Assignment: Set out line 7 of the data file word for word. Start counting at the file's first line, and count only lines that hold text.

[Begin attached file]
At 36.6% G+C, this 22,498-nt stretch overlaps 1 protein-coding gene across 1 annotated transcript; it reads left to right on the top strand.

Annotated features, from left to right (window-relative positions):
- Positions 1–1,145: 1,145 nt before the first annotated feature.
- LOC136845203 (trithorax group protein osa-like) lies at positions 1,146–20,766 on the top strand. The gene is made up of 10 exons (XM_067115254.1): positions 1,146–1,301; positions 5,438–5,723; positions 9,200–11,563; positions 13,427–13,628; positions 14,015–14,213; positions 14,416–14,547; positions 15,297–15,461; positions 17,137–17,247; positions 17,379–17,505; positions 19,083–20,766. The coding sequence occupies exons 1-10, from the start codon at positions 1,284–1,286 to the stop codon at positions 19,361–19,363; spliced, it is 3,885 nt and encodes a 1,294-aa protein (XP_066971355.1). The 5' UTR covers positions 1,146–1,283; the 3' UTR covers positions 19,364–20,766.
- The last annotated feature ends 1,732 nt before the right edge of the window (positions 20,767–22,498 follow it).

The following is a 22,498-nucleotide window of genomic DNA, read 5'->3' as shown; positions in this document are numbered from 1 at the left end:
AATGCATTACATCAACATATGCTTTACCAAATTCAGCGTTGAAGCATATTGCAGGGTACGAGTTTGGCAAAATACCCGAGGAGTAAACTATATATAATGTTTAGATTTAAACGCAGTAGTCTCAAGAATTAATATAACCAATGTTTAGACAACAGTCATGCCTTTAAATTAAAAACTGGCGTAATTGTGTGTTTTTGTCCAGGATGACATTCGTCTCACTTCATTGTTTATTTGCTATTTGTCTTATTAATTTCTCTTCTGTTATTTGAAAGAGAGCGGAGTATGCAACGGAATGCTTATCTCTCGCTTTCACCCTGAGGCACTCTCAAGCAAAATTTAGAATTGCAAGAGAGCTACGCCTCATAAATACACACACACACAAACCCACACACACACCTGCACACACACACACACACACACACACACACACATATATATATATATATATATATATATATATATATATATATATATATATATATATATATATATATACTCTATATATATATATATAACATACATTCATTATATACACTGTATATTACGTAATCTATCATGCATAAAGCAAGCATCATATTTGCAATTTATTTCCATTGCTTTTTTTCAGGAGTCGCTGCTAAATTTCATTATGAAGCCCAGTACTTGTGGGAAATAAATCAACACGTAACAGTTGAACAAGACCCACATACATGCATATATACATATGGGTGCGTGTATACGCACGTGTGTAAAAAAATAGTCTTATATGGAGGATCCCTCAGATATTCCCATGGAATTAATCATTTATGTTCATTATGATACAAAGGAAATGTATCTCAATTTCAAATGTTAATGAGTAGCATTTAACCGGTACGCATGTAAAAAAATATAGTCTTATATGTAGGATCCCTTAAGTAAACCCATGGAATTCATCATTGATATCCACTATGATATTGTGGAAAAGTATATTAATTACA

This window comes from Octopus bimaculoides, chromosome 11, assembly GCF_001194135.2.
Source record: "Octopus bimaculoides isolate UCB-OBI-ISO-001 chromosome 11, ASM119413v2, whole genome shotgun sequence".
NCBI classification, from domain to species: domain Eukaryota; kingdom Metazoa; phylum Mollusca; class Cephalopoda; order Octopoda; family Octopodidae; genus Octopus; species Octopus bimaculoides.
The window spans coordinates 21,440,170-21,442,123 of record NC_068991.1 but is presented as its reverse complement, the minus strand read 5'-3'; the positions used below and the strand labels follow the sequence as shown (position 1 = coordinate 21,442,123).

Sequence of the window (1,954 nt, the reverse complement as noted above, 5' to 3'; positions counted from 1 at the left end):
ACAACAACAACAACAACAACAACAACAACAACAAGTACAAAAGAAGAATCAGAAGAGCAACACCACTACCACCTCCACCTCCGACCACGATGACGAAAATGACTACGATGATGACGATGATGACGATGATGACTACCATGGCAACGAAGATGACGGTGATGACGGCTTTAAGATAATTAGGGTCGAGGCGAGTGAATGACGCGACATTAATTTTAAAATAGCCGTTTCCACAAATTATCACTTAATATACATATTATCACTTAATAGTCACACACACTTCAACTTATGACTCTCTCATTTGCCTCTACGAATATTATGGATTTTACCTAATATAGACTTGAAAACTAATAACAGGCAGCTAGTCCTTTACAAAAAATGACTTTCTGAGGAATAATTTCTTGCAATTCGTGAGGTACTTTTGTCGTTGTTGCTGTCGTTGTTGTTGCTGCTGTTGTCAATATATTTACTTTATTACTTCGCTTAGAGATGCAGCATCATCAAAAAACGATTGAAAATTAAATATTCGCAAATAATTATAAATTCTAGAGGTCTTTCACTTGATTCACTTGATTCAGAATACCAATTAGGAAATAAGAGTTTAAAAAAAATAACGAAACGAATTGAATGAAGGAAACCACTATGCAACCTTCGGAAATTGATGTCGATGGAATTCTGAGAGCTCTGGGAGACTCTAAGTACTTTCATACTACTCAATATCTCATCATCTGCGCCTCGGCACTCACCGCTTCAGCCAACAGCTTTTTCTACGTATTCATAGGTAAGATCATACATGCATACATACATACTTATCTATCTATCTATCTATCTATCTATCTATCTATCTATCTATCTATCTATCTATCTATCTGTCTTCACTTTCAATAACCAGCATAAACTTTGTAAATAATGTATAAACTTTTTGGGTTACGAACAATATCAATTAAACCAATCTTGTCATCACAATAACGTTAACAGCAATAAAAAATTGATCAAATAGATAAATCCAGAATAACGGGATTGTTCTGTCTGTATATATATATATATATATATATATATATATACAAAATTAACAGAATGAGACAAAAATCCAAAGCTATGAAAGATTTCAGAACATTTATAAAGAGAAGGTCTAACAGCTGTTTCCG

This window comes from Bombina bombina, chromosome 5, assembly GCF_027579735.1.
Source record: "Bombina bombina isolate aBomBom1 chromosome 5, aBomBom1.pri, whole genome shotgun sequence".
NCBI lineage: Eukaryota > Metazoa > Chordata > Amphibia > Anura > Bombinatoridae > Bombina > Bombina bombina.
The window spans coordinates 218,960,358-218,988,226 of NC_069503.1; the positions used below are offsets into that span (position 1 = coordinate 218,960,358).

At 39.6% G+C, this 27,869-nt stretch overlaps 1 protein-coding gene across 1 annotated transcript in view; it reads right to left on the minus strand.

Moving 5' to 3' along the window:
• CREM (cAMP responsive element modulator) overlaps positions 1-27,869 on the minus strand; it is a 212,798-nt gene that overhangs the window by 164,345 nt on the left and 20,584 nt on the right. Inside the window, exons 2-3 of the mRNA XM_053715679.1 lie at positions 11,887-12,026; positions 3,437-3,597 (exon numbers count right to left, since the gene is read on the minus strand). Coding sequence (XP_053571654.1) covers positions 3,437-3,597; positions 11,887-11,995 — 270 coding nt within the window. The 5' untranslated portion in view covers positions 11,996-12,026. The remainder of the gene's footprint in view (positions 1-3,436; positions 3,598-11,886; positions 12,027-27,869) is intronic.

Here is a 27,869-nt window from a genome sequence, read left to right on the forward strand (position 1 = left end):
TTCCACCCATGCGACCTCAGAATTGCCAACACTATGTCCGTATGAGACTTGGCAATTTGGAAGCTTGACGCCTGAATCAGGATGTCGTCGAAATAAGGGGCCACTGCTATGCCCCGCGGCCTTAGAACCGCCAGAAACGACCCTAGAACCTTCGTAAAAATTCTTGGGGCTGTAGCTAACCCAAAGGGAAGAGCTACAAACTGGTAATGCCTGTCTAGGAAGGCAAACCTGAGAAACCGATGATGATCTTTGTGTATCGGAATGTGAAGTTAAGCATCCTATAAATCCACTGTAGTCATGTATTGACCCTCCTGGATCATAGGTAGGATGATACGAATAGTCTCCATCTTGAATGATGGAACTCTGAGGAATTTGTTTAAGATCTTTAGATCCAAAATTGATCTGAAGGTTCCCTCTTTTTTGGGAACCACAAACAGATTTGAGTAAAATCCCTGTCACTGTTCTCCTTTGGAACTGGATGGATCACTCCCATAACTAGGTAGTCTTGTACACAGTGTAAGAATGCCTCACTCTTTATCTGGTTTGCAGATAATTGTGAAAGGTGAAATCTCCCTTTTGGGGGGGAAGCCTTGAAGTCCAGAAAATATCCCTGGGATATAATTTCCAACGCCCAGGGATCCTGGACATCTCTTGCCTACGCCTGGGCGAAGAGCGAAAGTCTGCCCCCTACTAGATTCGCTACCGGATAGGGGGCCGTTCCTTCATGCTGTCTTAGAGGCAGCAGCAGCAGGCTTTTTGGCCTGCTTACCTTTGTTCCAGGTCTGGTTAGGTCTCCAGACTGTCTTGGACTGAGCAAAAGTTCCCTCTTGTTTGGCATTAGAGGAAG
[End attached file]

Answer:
AATGCATTACATCAACATATGCTTTACCAAATTCAGCGTTGAAGCATATTGCAGGGTACGAGTTTGGCAAAATACCCGAGGAGTAAACTATATATAATGTTTAGATTTAAACGCAGTAGTCTCAAGAATTAATATAACCAATGTTTAGACAACAGTCATGCCTTTAAATTAAAAACTGGCGTAATTGTGTGTTTTTGTCCAGGATGACATTCGTCTCACTTCATTGTTTATTTGCTATTTGTCTTATTAATTTCTCTTCTGTTATTTGAAAGAGAGCGGAGTATGCAACGGAATGCTTATCTCTCGCTTTCACCCTGAGGCACTCTCAAGCAAAATTTAGAATTGCAAGAGAGCTACGCCTCATAAATACACACACACACAAACCCACACACACACCTGCACACACACACACACACACACACACACACACATATATATATATATATATATATATATATATATATATATATATATATATATATATATATATATATACTCTATATATATATATATAACATACATTCATTATATACACTGTATATTACGTAATCTATCATGCATAAAGCAAGCATCATATTTGCAATTTATTTCCATTGCTTTTTTTCAGGAGTCGCTGCTAAATTTCATTATGAAGCCCAGTACTTGTGGGAAATAAATCAACACGTAACAGTTGAACAAGACCCACATACATGCATATATACATATGGGTGCGTGTATACGCACGTGTGTAAAAAAATAGTCTTATATGGAGGATCCCTCAGATATTCCCATGGAATTAATCATTTATGTTCATTATGATACAAAGGAAATGTATCTCAATTTCAAATGTTAATGAGTAGCATTTAACCGGTACGCATGTAAAAAAATATAGTCTTATATGTAGGATCCCTTAAGTAAACCCATGGAATTCATCATTGATATCCACTATGATATTGTGGAAAAGTATATTAATTACA